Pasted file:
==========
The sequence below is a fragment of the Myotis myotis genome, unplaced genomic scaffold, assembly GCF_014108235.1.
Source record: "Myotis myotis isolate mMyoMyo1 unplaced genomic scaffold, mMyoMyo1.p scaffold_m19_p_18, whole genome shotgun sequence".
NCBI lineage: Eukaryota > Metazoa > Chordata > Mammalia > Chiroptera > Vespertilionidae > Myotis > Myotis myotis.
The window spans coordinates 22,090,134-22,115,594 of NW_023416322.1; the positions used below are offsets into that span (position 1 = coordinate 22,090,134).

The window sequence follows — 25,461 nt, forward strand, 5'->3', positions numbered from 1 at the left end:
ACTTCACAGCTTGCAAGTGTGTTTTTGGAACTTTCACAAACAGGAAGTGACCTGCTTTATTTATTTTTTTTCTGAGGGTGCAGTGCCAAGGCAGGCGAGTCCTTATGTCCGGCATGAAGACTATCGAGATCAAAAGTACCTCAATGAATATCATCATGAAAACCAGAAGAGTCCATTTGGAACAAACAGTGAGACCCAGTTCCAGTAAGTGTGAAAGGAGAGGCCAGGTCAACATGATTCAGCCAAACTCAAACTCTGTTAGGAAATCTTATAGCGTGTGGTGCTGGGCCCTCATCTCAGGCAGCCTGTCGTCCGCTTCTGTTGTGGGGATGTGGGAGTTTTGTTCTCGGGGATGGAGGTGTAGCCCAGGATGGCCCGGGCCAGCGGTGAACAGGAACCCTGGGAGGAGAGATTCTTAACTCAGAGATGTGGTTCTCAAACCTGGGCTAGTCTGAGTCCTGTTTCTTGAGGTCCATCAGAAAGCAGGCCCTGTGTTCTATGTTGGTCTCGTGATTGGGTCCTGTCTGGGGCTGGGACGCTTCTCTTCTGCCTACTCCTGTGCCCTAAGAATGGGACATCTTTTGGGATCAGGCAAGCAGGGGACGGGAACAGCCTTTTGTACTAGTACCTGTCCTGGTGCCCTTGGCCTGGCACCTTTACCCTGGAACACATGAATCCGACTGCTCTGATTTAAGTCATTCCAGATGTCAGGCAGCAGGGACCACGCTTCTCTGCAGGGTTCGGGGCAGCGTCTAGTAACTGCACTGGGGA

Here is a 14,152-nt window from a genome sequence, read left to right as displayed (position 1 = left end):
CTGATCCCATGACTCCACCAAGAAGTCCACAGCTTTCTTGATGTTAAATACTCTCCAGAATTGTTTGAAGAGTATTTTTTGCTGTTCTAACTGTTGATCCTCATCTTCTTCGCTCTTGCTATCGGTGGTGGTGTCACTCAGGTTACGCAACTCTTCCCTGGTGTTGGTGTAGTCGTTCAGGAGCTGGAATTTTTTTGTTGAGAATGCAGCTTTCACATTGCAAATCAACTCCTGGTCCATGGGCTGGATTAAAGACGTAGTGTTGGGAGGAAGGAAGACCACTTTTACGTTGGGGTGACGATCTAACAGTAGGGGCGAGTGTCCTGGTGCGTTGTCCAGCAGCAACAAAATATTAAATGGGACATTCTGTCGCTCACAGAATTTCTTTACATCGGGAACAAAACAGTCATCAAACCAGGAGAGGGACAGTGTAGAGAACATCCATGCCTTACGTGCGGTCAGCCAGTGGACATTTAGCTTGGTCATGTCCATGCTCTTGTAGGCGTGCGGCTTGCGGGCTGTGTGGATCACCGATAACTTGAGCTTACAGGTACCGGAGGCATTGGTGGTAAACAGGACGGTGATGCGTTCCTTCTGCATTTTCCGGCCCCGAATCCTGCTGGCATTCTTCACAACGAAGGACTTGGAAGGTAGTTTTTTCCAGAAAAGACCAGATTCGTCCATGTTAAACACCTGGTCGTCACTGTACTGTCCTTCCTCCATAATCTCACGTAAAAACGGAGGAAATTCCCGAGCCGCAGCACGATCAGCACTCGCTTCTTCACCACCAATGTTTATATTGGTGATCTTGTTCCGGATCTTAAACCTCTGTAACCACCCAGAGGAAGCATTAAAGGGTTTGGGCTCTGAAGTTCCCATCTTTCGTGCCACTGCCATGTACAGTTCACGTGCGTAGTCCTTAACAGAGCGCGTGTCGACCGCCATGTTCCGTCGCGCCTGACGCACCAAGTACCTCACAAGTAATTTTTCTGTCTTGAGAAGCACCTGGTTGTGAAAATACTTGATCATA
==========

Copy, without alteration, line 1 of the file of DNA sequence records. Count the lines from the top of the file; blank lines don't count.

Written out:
The sequence below is a fragment of the Myotis myotis genome, unplaced genomic scaffold, assembly GCF_014108235.1.